“I was surprised when it happened,” said Anucha. “I knew that my game art style was very ‘different’ but I didn’t expect to win an award for Excellence in Art. I didn’t even stay for the award announcement.”
“When I first thought about making a game that looks like an old explorer sketchbook from 14th century, I only thought that the idea was interesting and it would be so much fun to do it.” Anucha continued. “To know that people acknowledged and liked it, that was just awesome.”
Anucha is part of the burgeoning Thai development community, but despite having received praise for Earth Atlantis, Anucha doesn’t think they’re quite large enough for others to take notice yet. “I would be humbled if people recognized my game and start looking at Thai game developers,” said Anucha. “There are many excellent people here.”
A Dozen Years in the Making
Many indie developers work on their projects for extended periods of time. However, Anucha conceived of Earth Atlantis nearly a dozen years ago, making it’s conception now a realization of a longtime dream.
“I did some random sketches of a futuristic submarine and mechanic sea-monsters in 2003. A few years later, I had an idea about a retro shooting game with a sketching art style. At that time, I thought I could hand-draw everything but after I did some animation tests, I found that it was impossible to make a game that way. The project was abandoned,” detailed Anucha. “Many years later, I tried to revive the project with pre-rendered CG graphics. The look was perfect but the graphic data was too big especially for a mobile game. The project put was on-hold again.
“Two years ago, when I started playing with Unity, I found that I might be able to make it happen with low-poly 3D models and a drawing-style shader,” noted Anucha. “My team spent months working on many prototypes and a custom shader. Now, we are entering the final phase of the production. It was a very long journey!”
When it comes to the gameplay, Anucha says that retro space shooters were a huge influence on Earth Atlantis. “I played many classic side-scrolling shooters like Gradius and R-Type when I was young and I always wanted to create one if I had a chance. Sadly, nobody makes games that gives nostalgic feeling of these old classic games anymore,” Anucha said, adding, “I also love old monster movies like 20,000 Leagues Under the Sea and Godzilla. I also found that the imaginary sea-monsters from 14th century were very fascinating. Everything came together and now I have Earth Atlantis!!”
While old movies and shmups were the obvious inspirations, there’s also a definite element of Monster Hunter in Earth Atlantis as well. “I have played a lot of retro shooters and I found that ‘Boss Battles’ were the most enjoyable part. I just want to focus on the part I enjoy the most,” noted Anucha. “Also, I wanted to create a game with just one large seamless stage so a boss-hunting objective seems to be perfect for the game.”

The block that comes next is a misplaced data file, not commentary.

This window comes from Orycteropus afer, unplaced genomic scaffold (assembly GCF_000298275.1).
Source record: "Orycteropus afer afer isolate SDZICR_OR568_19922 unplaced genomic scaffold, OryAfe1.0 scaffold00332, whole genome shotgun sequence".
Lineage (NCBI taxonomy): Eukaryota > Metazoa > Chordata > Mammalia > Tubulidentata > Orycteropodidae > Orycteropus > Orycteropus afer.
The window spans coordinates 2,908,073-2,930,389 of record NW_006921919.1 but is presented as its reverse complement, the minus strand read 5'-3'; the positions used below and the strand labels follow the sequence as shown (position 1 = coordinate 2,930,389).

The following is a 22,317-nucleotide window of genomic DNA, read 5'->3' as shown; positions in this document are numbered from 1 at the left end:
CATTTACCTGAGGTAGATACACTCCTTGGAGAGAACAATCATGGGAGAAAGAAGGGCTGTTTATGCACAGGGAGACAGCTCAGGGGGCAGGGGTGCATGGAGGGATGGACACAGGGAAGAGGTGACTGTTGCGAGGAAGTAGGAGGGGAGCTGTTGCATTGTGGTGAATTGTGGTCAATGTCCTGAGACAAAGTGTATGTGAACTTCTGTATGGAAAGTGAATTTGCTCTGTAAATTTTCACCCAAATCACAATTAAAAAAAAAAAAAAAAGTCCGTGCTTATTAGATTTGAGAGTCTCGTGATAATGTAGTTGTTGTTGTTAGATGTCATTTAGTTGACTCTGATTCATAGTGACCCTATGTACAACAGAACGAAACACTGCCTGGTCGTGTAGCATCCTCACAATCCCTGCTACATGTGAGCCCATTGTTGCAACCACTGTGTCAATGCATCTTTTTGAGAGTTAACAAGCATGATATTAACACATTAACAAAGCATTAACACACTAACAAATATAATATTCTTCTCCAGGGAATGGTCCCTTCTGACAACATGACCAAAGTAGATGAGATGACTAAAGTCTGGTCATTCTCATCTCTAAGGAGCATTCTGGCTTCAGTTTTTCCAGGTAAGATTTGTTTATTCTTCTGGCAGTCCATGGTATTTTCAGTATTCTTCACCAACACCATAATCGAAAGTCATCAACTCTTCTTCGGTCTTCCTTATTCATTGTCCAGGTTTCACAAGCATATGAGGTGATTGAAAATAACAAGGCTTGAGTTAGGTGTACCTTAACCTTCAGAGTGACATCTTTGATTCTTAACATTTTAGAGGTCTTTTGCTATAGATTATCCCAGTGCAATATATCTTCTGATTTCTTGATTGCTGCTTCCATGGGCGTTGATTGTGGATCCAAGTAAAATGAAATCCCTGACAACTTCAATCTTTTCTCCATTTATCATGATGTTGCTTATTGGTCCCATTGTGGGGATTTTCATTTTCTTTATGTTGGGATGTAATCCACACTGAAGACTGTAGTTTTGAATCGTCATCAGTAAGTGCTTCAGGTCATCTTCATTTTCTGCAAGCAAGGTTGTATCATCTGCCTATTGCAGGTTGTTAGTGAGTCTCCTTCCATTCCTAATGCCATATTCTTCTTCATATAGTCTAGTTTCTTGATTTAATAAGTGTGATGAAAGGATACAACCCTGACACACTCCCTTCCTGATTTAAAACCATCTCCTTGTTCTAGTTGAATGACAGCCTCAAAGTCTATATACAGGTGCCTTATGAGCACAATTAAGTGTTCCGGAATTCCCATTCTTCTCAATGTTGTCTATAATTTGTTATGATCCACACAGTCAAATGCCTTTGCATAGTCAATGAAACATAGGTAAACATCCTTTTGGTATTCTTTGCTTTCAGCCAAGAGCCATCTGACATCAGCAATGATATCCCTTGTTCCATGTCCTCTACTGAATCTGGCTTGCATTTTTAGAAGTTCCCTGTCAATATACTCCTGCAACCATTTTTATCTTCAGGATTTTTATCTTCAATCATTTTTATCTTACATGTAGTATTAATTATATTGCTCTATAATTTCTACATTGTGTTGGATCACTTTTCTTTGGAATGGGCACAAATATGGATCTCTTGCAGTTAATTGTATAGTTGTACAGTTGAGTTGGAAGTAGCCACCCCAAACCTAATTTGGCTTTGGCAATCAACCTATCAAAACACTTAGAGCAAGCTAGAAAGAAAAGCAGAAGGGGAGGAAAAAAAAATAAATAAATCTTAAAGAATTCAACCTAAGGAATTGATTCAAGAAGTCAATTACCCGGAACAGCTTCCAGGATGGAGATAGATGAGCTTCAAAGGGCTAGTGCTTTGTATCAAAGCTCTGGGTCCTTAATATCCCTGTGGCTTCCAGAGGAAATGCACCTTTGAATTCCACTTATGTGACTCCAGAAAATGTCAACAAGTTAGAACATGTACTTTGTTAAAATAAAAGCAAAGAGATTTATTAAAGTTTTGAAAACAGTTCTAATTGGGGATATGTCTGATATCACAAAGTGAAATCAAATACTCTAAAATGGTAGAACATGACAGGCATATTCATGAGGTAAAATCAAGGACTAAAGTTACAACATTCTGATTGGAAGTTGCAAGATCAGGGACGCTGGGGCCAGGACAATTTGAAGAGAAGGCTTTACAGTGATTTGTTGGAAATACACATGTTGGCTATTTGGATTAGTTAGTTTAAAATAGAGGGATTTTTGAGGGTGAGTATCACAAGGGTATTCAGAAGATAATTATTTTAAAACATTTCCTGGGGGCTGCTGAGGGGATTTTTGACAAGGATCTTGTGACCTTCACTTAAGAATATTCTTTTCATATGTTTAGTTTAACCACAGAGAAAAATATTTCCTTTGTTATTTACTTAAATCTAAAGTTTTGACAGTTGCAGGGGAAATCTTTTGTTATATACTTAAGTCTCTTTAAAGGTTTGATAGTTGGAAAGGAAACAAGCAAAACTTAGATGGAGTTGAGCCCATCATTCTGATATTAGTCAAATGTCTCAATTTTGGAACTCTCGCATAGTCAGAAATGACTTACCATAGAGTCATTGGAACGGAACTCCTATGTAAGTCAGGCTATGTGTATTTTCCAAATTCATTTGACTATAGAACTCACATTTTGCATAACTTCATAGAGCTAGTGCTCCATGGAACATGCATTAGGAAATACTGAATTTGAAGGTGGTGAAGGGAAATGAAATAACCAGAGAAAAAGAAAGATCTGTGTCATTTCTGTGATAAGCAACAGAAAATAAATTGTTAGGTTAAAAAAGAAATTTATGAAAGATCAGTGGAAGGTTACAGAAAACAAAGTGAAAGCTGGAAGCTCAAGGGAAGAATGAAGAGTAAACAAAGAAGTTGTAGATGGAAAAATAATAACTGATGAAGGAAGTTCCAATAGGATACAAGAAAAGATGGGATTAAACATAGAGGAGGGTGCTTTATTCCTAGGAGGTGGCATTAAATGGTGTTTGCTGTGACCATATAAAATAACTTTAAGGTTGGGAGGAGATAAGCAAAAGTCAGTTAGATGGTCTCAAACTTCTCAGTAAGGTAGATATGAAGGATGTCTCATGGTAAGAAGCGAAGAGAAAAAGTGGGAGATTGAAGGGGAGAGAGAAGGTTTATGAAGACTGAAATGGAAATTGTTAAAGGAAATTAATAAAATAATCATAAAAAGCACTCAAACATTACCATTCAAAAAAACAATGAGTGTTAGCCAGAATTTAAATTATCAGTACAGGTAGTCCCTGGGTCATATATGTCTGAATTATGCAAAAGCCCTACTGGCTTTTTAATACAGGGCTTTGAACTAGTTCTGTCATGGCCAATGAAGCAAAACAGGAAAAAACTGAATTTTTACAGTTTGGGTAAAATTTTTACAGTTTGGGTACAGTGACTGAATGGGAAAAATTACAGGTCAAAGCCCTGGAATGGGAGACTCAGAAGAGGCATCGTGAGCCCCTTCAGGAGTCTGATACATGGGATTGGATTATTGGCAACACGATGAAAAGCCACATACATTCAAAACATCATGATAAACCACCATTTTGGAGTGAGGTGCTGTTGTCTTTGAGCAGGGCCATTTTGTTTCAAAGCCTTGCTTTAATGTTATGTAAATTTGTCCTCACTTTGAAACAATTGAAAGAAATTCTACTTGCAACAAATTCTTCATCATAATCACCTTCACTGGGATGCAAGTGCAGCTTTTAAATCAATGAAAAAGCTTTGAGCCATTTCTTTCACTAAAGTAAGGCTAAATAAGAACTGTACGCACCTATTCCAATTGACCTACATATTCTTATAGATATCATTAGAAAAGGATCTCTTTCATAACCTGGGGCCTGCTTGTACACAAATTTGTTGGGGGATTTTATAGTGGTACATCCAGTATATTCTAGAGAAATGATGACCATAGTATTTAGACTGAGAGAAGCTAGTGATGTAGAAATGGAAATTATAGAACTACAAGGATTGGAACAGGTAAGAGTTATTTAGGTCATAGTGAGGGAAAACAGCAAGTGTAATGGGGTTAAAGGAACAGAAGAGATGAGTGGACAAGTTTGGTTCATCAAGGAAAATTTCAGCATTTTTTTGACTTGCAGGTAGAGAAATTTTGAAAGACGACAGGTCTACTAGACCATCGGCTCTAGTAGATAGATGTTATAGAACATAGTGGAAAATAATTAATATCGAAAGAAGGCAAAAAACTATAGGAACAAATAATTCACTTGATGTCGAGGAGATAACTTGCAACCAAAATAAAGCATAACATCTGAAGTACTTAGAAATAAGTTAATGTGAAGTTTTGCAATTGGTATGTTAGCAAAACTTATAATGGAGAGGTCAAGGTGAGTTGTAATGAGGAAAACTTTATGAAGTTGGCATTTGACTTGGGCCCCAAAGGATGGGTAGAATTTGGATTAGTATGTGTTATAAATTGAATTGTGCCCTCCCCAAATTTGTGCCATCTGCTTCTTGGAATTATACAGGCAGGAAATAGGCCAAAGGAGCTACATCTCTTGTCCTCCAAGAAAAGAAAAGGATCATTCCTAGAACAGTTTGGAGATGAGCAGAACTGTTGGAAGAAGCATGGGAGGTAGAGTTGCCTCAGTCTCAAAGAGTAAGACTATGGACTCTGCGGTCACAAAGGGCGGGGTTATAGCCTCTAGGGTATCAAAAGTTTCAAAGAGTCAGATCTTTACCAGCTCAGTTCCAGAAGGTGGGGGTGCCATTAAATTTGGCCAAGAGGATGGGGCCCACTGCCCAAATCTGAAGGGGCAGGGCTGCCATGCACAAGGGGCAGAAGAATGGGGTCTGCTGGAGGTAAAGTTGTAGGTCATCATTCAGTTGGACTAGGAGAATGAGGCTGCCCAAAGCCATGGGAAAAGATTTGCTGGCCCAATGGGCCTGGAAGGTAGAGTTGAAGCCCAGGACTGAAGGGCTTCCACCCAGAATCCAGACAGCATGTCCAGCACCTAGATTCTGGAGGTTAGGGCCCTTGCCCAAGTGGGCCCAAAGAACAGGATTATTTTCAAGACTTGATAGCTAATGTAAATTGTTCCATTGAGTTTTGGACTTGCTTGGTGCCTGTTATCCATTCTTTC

“This game is very personal to me. Besides the inspiration from old monster movies and retro shooters, I once wanted to be a paleontologist, digging for dinosaur fossils and stuff. That was the reason why many boss monsters were inspired by actual prehistoric sea-creatures,” Anucha added.
The Cute Shooter
Anucha says the team tested Earth Atlantis early and often. Pixel Perfex tested then polished parts of the game, working to expand on it later.
“For Earth Atlantis, we attended a number of international game festivals and received much feedback and comments directly from real users along the way which seems to be a good thing,” said Anucha. “But we’ve learned that it is very easy to lose focus on your original ideas if we pay too much attention to user comments and their requests.”
“During TGS 2016, the most interesting thing I’ve learned about this game was that young Japanese women really liked the graphics,” Anucha related. “They even considered the graphic ‘cute’. Perhaps that is only for Japanese audience but it was still surprising for me. I always feel that the graphic style is very indie and not for mainstream audiences and especially not for young women.”
On the subject of Japan, Anucha says that RPGs from that country were hugely important during their youth. If given infinite resources, Anucha would make a JRPG, particularly in the Final Fantasy mold.
“I think many Asian game developers have a very special feeling for JRPGs,” said Anucha. “We all grew up with these types of games and it seems to be the ultimate goal for many of us.”
Make a Game for You, Not Others
While some indie developers hear the call to make free-to-play games, Anucha is firm with making Earth Atlantis a premium game. “Perhaps, I am a bit old-school but I just don’t like the idea of having players keep buying stuff or upgrades so that they can progress through a game,” asserted Anucha. “We are planning to release the game on consoles first, then PC and other platforms.”
Anucha hopes that Earth Atlantis will show other game developers that pursuing a idea passionately, you can do something great. That’s a key part of what defines indie games, according to Anucha.
“Make a game that you, yourself really want to play, not a game for somebody else,” Anucha suggested. As an indie developer, “Make a game that gives you enjoyment just by making it. If your game turns out to be unsuccessful, at least you made a game that you love. I think that is the whole point of becoming a game developer.”
“It might not be a good suggestion for everyone but I found that when you think too much about marketing and how to please players, then your game will easily loose its appeal and originality. So, please stay true to your original idea and don’t let anything distract you from it,” Anucha concluded.
David Radd is a staff writer for GameSauce.biz. David loves playing video games about as much as he enjoys writing about them, martial arts and composing his own novels.